A New ‘VE’ on 630m!

Interest in Canada's newest ham band, 630m, continues to slowly grow. Toby (VE7CNF) in Burnaby, BC, has made his first and second CW contacts on the new band!

Both myself and John (VE7BDQ) had the pleasure of working Toby on 473.000 CW on Thursday afternoon. Here is Toby's description of his station at present:

"I have put together a low-power 630m WSPR transmitter here. I have a USB-TG44A signal generator clocking a phasing-type SSB modulator with WSPR audio coming from a laptop. The modulator gives 45db suppression of the carrier and lower sideband. This drives a ZHL-32A 1-watt linear amplifier. I have a matching transformer and loading coil at the base of my 80-meter inverted-L antenna. Wire height is 10m.

John VE7BDQ has weakly received my WSPR signal. Are you able to receive WSPR?

The antenna series resistance is much higher than I expected, probably due to 10 year old antenna wire and only 4 ground radials. Right now the antenna match is poor and efficiency is very low. I may rewind the matching transformer tomorrow and gain a few dB. Maybe soon I’ll have enough signal to complete a 2-way CW QSO with you.

I have attached pictures of the hardware. After I determine the proper configuration I’ll make a more efficient loading coil."

Courtesy: VE7CNF

Courtesy: VE7CNF
Toby has indicated that he will soon start construction of a dedicated DDS-based transmitter, with more power to work with. Situated on a normal-sized suburban lot, and base-loading his 80m inverted-L, is proof once again that fancy antennas and a few acres are not needed to have fun on 630m. Toby's initial night WSPR tests were copied by WH2XGP (W7IUV), near Quincy, Washington, at a little over 200 miles (325km) and on the other side of the rugged Cascade Mountains!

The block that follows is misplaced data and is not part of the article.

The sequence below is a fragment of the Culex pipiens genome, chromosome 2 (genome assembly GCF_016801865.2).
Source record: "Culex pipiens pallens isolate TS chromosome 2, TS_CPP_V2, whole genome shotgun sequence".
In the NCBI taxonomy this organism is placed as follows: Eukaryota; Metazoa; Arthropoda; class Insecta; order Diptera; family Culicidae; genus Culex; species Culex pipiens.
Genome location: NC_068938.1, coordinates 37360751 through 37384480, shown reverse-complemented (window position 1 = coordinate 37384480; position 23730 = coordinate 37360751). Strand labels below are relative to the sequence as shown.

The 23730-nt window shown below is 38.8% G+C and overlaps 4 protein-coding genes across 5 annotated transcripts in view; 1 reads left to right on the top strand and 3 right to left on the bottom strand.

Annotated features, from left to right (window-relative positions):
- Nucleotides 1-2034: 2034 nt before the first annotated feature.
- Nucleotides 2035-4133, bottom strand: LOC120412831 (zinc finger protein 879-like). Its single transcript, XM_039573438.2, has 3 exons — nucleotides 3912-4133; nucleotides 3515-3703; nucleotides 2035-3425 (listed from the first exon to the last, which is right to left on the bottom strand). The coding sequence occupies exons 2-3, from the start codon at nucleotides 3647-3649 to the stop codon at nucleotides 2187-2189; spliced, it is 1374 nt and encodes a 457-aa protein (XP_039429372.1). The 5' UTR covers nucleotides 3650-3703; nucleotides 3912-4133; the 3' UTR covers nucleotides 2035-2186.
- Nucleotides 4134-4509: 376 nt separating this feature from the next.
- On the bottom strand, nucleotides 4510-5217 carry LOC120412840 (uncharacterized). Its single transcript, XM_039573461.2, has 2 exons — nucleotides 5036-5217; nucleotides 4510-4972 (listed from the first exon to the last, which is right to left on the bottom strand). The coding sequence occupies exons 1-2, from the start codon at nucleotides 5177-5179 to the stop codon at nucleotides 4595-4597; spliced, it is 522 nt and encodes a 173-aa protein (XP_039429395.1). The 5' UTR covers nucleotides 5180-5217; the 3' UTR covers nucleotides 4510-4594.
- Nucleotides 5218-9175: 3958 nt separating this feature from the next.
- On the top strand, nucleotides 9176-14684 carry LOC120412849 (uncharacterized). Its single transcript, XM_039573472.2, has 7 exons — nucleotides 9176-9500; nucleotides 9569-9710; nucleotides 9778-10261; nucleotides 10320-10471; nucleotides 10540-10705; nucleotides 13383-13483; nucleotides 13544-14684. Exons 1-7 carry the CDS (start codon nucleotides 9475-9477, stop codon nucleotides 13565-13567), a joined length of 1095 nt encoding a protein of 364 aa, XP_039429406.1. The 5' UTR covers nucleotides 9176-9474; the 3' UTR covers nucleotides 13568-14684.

Here is a short video of VE7CNF beaconing in QRSS mode before our QSO. The distance between us is approximately 53km (33 miles)...not bad for 1 watt!
It's great to see new activity. Both VE7PJR (Chuck, near Kamloops) and VE7CA (Markus in North Vancouver) are constructing rigs for the band at present. As well, VE6TA and VA5LF have expressed interest and both have completed crossband QSO's with me on 630m.

As I mentioned to Toby, I'm starting to believe that 630m is a very forgiving band when it comes to both skywave and groundwave as signals have always been much better than I had originally expected. Moving down from 2200m has been the difference between night and day as there is so much more potential for real-time communications on this band compared with 2200m.

Steve McDonald, VE7SL, is a regular contributor to AmateurRadio.com and writes from British Columbia, Canada. Contact him at [email protected].

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